select OrdTax_PLTax_LoadDtl_Key
from @Keys
inner join Order_Details_Taxes
    on OrdTax_PLTax_LoadDtl_Key = KeyValue
OPTION (LOOP JOIN, MAXDOP 1);

select OrdTax_PLTax_LoadDtl_Key
from @Keys
inner join Order_Details_Taxes
    on OrdTax_PLTax_LoadDtl_Key = KeyValue
OPTION (HASH JOIN, MAXDOP 1);

Here is a screenshot of the estimated plans:

table variable plans

SQL Server doesn't know anything about the value of the row in the table variable, so it creates the nested loop plan using the density of the statistics on OrdTax_PLTax_LoadDtl_Key. All of the rows have the same value in the stats so the density is 1. One of the general assumptions of the query optimizer's models is that data exists if the end user is looking for it. So your index seek is expected to return the same number of rows as the scan and has the same cost, despite the fact that the histogram only contains NULLs. In this case, the optimizer doesn't go back and apply special knowledge about NULLs to change the plan. You could argue that the optimizer could be improved to do this, but this does seem like an uncommon scenario.

The difference in costs of the plans ultimately comes down to the costs of the join operators themselves. For whatever reason the query optimizer costs the loop join higher than the merge join. The hash join is costed high as well, but for that one SQL Server expects to need to compute millions of hashes so the higher cost is more understandable imo.

What happens if you get the same plan with a temp table that doesn't have stats? The right way to do this is to disable automatic statistics creation for the table but I'll take a shortcut:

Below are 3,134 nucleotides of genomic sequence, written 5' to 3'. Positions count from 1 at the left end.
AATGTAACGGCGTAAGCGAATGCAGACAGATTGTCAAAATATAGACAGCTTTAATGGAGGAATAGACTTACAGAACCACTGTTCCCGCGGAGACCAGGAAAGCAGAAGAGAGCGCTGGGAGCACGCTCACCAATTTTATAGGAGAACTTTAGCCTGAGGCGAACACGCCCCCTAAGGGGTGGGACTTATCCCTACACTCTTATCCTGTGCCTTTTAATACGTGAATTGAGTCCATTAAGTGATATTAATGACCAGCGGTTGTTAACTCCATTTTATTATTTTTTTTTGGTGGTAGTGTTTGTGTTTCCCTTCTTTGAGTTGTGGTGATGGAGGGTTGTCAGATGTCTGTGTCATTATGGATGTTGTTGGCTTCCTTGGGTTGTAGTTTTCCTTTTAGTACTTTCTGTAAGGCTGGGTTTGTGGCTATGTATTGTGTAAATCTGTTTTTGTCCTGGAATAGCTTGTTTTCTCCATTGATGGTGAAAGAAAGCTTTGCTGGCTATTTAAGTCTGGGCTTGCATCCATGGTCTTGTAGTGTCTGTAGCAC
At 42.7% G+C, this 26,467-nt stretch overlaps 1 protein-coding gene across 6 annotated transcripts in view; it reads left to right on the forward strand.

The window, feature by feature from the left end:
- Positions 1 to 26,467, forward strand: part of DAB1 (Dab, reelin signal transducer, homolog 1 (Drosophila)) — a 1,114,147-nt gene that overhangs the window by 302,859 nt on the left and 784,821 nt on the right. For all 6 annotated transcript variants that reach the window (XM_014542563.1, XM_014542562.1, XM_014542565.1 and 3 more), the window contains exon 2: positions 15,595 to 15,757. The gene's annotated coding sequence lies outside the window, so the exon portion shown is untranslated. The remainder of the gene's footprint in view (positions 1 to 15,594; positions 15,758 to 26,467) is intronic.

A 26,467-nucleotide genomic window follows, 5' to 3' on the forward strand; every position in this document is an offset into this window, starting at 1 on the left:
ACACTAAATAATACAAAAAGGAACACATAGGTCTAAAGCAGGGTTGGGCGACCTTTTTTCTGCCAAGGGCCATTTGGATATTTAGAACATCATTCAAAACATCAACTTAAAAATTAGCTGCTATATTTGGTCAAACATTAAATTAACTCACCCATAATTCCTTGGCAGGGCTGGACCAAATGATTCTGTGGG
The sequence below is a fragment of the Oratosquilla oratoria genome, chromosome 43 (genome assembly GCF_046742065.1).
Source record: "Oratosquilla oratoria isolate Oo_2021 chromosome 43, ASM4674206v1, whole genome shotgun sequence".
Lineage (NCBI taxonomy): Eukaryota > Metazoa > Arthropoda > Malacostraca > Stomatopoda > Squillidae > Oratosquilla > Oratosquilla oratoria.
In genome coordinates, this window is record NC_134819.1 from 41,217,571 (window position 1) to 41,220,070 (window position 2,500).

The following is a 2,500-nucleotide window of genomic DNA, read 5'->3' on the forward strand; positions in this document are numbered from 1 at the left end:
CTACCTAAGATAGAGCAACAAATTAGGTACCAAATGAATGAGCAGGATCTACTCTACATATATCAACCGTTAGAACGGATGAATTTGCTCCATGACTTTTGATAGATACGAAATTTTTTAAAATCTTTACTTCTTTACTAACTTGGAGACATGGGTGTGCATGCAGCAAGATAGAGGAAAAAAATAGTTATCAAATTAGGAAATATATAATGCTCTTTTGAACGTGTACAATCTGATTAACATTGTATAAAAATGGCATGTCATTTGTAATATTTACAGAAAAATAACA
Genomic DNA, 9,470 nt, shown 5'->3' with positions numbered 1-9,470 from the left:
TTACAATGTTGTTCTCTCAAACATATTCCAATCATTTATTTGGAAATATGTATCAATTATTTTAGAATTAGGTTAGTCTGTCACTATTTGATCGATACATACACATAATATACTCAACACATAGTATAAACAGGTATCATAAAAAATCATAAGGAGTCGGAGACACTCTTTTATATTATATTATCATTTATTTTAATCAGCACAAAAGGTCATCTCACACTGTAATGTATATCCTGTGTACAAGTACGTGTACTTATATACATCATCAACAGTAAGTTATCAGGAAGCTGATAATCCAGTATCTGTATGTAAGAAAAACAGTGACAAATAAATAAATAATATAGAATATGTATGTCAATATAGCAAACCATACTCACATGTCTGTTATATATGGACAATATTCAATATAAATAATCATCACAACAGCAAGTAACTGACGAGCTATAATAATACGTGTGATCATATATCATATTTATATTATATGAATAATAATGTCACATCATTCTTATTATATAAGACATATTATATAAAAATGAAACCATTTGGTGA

if object_id ('tempdb..#Keys') is not null
    drop table #Keys
create table #Keys (KeyValue decimal(15,0))
CREATE STATISTICS s1 on #Keys (KeyValue) WITH NORECOMPUTE;
insert into #Keys (KeyValue) values (null)

Everything looks the same as the table variable plan:

temp table no stats

That's why I said the behavior is caused by the lack of statistics. When you use a temp table and allow auto stats creation the optimizer has a histogram on the temp table's column. It can use that information to generate more accurate cardinality estimates for the nested loop join plan and the index seek:

temp table stats

The histogram suggests that no columns will be matched so you end up with the minimum cardinality estimate of 1 row out of the seek. The costs of the loop join and the seek are reduced accordingly, and the nested loop join plan has by far the lowest cost out of the three join types.

Having some NULL values in the outer table of a join is a significantly more common scenario than joining to a table with all NULLs. In other words, I would expect more better model support for comparing two histograms that both contain NULL compared to a histogram to just NULLs compared to an unknown value. With better model support you can get better cardinality estimates, and in this case the better cardinality estimates result in a significantly more efficient query plan.